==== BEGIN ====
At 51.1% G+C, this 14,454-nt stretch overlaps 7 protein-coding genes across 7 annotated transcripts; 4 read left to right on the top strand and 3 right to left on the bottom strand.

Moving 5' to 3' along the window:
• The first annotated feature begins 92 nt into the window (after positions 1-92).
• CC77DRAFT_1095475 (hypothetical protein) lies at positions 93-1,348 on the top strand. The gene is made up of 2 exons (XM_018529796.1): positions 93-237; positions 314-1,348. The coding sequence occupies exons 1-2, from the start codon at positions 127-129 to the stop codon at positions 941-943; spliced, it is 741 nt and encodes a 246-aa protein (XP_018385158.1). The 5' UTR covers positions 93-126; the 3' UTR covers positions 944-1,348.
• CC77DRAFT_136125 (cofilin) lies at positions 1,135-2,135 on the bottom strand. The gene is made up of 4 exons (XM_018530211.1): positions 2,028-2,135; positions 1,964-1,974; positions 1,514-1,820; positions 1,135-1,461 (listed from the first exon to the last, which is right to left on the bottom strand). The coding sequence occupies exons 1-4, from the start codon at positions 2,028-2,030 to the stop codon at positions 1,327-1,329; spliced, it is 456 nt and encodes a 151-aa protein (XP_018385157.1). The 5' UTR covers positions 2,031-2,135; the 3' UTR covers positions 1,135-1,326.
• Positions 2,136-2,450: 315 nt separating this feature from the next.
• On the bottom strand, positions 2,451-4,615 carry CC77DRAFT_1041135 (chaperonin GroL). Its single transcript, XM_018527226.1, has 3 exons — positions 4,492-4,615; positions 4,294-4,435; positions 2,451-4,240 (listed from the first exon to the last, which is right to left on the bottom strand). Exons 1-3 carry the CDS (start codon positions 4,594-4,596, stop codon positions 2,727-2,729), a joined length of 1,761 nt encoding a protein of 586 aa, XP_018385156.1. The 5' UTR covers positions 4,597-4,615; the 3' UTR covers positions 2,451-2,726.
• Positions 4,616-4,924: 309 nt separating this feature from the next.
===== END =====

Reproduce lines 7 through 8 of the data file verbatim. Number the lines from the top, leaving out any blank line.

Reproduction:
• On the bottom strand, positions 2,451-4,615 carry CC77DRAFT_1041135 (chaperonin GroL). Its single transcript, XM_018527226.1, has 3 exons — positions 4,492-4,615; positions 4,294-4,435; positions 2,451-4,240 (listed from the first exon to the last, which is right to left on the bottom strand). Exons 1-3 carry the CDS (start codon positions 4,594-4,596, stop codon positions 2,727-2,729), a joined length of 1,761 nt encoding a protein of 586 aa, XP_018385156.1. The 5' UTR covers positions 4,597-4,615; the 3' UTR covers positions 2,451-2,726.
• Positions 4,616-4,924: 309 nt separating this feature from the next.